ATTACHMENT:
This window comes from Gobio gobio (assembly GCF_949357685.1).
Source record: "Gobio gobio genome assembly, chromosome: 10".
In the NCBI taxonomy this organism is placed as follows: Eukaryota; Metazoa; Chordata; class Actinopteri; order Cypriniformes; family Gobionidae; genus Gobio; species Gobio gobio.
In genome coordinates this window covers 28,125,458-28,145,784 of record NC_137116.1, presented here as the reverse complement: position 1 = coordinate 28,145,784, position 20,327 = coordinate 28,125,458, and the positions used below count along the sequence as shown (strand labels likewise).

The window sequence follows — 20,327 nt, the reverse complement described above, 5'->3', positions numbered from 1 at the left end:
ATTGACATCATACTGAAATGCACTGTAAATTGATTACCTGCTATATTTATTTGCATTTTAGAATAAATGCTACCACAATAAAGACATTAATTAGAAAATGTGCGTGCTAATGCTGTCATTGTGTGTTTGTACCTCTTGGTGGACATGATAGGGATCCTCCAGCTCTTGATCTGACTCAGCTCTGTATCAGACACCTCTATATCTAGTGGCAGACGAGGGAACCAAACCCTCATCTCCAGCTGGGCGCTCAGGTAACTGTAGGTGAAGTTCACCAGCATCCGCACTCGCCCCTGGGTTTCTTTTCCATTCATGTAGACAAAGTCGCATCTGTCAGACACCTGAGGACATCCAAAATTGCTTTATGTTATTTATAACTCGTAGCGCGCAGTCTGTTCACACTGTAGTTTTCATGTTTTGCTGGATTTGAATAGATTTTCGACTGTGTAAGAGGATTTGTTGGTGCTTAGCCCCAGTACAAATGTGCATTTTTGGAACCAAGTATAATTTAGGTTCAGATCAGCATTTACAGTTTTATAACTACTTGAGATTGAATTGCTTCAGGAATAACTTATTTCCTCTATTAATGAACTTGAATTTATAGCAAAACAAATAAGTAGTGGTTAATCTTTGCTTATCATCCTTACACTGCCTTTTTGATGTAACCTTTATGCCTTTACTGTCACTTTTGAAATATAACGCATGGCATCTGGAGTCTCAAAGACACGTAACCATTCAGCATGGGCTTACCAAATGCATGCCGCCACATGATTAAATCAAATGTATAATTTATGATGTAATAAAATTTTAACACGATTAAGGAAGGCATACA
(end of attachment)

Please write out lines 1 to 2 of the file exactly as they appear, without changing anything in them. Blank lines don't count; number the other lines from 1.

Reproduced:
This window comes from Gobio gobio (assembly GCF_949357685.1).
Source record: "Gobio gobio genome assembly, chromosome: 10".